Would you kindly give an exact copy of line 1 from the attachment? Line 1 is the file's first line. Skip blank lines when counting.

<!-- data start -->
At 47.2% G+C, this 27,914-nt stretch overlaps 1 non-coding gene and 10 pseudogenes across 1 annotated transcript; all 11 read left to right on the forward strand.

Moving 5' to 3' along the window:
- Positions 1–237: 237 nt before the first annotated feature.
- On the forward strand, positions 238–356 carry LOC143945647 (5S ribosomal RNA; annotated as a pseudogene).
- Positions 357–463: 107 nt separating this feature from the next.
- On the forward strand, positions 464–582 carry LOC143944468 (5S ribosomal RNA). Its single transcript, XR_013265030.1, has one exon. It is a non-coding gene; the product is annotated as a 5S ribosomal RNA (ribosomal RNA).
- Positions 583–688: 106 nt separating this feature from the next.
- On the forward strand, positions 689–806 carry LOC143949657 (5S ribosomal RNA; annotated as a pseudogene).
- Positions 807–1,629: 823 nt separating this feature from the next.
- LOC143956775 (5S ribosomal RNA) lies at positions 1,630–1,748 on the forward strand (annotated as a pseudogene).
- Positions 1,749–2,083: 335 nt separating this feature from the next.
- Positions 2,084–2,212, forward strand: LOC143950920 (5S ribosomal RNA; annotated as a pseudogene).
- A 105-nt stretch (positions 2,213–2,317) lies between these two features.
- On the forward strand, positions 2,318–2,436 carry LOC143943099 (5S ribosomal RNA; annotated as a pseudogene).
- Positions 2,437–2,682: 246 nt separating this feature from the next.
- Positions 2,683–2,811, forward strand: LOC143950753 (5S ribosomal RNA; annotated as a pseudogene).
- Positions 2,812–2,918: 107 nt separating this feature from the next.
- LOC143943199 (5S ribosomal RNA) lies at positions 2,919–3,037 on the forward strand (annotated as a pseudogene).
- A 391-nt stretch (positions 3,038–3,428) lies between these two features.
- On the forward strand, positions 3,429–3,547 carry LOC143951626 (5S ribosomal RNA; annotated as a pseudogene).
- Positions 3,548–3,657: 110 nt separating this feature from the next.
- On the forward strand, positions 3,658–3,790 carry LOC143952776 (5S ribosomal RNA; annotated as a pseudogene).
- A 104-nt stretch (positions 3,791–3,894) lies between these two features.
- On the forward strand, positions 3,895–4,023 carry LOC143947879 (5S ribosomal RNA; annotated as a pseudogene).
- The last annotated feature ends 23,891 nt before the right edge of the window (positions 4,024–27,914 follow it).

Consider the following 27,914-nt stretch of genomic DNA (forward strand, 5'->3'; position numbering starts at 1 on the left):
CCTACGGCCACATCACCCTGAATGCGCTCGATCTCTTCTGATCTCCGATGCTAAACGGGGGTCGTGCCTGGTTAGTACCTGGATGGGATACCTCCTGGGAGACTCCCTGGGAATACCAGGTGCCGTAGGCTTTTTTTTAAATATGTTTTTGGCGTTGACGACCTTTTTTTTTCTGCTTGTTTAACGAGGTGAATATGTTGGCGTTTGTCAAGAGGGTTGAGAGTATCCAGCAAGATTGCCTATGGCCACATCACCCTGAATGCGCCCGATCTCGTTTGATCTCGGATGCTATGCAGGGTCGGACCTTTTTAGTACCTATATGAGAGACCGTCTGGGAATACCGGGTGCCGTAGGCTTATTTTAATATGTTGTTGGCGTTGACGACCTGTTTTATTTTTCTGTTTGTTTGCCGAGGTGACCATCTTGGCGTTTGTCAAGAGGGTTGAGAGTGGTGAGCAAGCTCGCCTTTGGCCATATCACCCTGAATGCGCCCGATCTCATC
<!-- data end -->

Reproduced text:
At 47.2% G+C, this 27,914-nt stretch overlaps 1 non-coding gene and 10 pseudogenes across 1 annotated transcript; all 11 read left to right on the forward strand.